Matthew Knott for The Sydney Morning Herald. 19 June 2023.
Tibet’s exiled political leader says it is unfair for Australia to punish nations such as Iran and Russia for human rights abuses while letting China off the hook because it is Australia’s biggest trading partner.
In his first trip to Australia since being elected the head of Tibet’s government-in-exile in 2021, Penpa Tsering urged Prime Minister Anthony Albanese to raise human rights with Chinese President Xi Jinping if he travels to Beijing later this year and to impose sanctions on Chinese officials for the mistreatment of ethnic minorities in Tibet and Xinjiang.
Tsering accused Chinese President Xi Jinping of seeking to annihilate ethnic and religious minorities in his nation, comparing the forced separation of Tibetan children from their families to Australia’s treatment of Indigenous children during the stolen generations era.
Tsering will address the National Press Club in Canberra on Tuesday, defying efforts by Chinese officials in Australia to have the event cancelled on the grounds it would undermine China’s “core interests”.
“I always thank the Chinese government for being our best publicity agent,” Tsering said in an interview.
“Even if we hired somebody, even if we had the money to hire somebody, they would not be able to do the kind of job that the Chinese government is doing for us.”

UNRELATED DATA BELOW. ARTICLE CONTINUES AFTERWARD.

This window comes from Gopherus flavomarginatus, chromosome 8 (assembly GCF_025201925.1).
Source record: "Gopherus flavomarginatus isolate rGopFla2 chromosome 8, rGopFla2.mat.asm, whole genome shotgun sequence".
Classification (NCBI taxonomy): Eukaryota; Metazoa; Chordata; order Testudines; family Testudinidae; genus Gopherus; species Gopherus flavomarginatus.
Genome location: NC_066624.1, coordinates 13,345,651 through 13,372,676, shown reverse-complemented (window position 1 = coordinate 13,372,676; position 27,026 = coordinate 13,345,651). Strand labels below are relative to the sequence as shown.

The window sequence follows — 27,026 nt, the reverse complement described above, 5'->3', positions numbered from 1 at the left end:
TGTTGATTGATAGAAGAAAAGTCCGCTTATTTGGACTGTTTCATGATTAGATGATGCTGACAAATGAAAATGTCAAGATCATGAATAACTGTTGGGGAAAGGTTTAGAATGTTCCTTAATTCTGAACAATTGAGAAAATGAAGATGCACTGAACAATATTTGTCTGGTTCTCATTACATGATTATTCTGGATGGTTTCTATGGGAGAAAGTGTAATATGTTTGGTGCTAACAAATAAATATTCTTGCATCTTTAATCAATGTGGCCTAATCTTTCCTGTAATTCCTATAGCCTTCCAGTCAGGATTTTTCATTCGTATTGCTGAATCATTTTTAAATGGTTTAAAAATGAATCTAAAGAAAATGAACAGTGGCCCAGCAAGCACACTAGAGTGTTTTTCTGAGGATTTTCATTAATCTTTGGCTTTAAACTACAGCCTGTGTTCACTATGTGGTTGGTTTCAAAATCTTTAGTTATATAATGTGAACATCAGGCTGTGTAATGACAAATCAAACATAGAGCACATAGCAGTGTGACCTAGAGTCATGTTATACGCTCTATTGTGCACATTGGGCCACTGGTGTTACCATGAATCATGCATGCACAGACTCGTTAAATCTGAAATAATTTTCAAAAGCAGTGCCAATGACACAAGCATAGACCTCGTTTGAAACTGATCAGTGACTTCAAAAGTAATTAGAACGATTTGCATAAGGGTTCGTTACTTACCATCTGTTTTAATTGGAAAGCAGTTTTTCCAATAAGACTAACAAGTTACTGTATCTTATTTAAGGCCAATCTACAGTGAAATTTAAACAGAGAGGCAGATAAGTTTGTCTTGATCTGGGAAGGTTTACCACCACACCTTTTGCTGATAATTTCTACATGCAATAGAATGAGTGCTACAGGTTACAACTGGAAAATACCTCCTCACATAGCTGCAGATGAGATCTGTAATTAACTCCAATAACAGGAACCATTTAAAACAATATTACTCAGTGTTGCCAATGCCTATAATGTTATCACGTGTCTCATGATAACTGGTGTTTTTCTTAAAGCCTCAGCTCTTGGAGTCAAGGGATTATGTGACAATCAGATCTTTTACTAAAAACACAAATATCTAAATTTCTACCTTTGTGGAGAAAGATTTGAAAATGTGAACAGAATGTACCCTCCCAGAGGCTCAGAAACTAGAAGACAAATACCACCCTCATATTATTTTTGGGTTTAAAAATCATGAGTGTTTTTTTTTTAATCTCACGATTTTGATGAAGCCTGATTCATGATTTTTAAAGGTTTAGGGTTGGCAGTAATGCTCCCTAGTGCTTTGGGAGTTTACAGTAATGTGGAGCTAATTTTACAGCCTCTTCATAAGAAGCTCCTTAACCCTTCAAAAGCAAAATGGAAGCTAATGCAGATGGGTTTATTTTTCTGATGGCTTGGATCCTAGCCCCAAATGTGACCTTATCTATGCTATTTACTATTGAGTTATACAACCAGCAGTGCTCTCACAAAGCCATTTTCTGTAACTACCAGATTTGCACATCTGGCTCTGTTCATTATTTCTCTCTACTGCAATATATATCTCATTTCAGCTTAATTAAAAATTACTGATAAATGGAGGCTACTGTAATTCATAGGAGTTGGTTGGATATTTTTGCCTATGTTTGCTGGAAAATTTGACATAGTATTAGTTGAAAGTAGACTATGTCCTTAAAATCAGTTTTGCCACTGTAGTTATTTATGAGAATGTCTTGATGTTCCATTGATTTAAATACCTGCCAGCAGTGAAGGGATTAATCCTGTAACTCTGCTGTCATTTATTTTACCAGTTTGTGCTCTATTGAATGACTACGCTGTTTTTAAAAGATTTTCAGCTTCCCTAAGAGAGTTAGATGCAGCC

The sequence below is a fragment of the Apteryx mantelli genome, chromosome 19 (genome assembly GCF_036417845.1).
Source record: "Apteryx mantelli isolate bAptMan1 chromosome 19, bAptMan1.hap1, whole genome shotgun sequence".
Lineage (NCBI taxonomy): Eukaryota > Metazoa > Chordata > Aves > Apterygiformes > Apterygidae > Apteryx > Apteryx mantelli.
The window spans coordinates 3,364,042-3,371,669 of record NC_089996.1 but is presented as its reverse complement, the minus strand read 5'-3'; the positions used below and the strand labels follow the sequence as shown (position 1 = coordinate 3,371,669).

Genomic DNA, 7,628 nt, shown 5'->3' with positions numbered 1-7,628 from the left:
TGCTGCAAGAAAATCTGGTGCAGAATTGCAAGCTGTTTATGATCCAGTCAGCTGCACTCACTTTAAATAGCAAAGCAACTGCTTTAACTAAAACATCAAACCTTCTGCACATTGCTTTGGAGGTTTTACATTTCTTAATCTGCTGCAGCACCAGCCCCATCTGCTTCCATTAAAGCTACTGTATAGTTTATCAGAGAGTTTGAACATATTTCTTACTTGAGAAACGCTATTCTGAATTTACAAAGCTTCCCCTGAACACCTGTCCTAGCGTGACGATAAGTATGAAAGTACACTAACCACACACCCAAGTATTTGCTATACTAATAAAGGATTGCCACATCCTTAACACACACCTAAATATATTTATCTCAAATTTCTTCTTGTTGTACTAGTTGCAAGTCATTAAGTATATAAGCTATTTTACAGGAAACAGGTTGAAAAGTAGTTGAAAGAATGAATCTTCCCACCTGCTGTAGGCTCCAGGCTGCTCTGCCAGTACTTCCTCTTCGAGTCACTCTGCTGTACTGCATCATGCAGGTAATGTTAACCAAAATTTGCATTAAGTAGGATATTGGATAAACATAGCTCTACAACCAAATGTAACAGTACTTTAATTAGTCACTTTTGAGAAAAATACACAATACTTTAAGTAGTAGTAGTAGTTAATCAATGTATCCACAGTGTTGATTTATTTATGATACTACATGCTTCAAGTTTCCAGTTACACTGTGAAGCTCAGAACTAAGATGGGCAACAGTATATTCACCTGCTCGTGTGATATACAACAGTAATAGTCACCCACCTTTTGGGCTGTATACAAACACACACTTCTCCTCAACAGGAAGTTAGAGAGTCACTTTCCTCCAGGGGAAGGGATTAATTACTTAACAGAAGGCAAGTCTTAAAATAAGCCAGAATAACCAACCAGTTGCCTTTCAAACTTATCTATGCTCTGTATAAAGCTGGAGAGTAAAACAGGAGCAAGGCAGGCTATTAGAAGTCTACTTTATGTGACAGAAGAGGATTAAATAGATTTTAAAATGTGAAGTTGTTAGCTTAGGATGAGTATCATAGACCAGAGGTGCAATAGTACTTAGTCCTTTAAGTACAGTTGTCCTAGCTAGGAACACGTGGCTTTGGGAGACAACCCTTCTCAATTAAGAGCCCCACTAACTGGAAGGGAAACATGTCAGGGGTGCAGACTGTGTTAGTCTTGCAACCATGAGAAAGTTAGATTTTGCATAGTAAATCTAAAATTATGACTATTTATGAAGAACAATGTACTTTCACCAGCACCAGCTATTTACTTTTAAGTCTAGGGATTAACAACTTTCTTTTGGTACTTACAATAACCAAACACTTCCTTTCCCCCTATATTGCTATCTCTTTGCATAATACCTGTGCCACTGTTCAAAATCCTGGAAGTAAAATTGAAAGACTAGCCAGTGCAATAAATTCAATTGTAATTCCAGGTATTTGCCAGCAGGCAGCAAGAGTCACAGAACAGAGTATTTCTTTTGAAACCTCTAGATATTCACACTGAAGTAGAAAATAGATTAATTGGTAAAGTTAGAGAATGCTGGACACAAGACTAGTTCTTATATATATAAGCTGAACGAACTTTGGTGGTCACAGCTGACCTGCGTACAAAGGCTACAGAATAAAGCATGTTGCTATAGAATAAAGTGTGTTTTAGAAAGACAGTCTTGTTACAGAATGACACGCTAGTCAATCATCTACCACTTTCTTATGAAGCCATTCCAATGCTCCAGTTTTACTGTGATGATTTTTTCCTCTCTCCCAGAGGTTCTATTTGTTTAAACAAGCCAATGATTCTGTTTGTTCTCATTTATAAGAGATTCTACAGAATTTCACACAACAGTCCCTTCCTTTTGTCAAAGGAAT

Tsering called for Australia to apply a consistent standard when it comes to punishing foreign governments for human rights abuses.
The Albanese government has imposed Magnitsky sanctions on officials from Russia, Iran and Myanmar in the past year but has resisted calls from human rights groups to do the same for China.
“When it comes to China, there are no sanctions, but when it comes to other countries where you feel you can handle it then you impose sanctions,” Tsering said.
“That is not fair. If there is a policy of the government it should be applied to all countries in the same manner.”
Magnitsky sanctions allow the government to revoke visas, ban travel and seize property from individuals who might try to hide assets in Australia.
Tsering called for Albanese to be forthright about human rights violations if he accepts an invitation to visit Beijing later this year.
“Australia is a middle power that is known for its strength to influence policies; it can deal with the bigger powers, it can deal with the smaller powers,” he said.
“We’re not saying don’t engage with China. You have to engage but do it in a strategic way.”
Tsering said China was responsible for “crimes against humanity” in Tibet and Xinjiang, provinces where Buddhism and Islam are the predominant religions respectively.
Three United Nations experts warned in February that around 1 million Tibetan children have been separated from their families and placed into Chinese state-run boarding schools as part of efforts to absorb them into the dominant Han Chinese culture.
“In Australia, you had the stolen generations from 1910 to 1970, and China has adopted a similar policy in Tibet,” he said.
“All these issues added together are contributing to the slow termination or annihilation of the Tibetan culture, religion and Tibetan language.”
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